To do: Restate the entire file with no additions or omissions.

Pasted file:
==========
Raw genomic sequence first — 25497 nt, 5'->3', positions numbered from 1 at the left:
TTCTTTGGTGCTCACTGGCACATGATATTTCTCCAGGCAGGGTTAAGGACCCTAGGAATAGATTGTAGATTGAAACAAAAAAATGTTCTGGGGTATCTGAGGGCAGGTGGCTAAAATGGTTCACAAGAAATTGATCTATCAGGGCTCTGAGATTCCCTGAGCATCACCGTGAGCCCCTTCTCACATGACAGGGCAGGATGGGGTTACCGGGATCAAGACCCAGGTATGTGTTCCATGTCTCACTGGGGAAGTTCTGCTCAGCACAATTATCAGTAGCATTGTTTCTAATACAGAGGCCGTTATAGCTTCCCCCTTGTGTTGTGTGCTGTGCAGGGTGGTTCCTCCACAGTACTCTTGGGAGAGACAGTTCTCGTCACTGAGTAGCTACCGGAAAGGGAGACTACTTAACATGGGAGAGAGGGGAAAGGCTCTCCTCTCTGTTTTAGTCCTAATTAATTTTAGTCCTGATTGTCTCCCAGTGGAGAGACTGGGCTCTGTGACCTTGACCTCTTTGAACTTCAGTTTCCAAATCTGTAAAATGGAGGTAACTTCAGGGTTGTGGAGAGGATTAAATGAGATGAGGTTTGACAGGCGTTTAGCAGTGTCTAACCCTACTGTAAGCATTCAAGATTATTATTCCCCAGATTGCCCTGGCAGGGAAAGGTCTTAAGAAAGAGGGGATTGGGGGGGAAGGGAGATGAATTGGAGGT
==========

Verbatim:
Raw genomic sequence first — 25497 nt, 5'->3', positions numbered from 1 at the left:
TTCTTTGGTGCTCACTGGCACATGATATTTCTCCAGGCAGGGTTAAGGACCCTAGGAATAGATTGTAGATTGAAACAAAAAAATGTTCTGGGGTATCTGAGGGCAGGTGGCTAAAATGGTTCACAAGAAATTGATCTATCAGGGCTCTGAGATTCCCTGAGCATCACCGTGAGCCCCTTCTCACATGACAGGGCAGGATGGGGTTACCGGGATCAAGACCCAGGTATGTGTTCCATGTCTCACTGGGGAAGTTCTGCTCAGCACAATTATCAGTAGCATTGTTTCTAATACAGAGGCCGTTATAGCTTCCCCCTTGTGTTGTGTGCTGTGCAGGGTGGTTCCTCCACAGTACTCTTGGGAGAGACAGTTCTCGTCACTGAGTAGCTACCGGAAAGGGAGACTACTTAACATGGGAGAGAGGGGAAAGGCTCTCCTCTCTGTTTTAGTCCTAATTAATTTTAGTCCTGATTGTCTCCCAGTGGAGAGACTGGGCTCTGTGACCTTGACCTCTTTGAACTTCAGTTTCCAAATCTGTAAAATGGAGGTAACTTCAGGGTTGTGGAGAGGATTAAATGAGATGAGGTTTGACAGGCGTTTAGCAGTGTCTAACCCTACTGTAAGCATTCAAGATTATTATTCCCCAGATTGCCCTGGCAGGGAAAGGTCTTAAGAAAGAGGGGATTGGGGGGGAAGGGAGATGAATTGGAGGT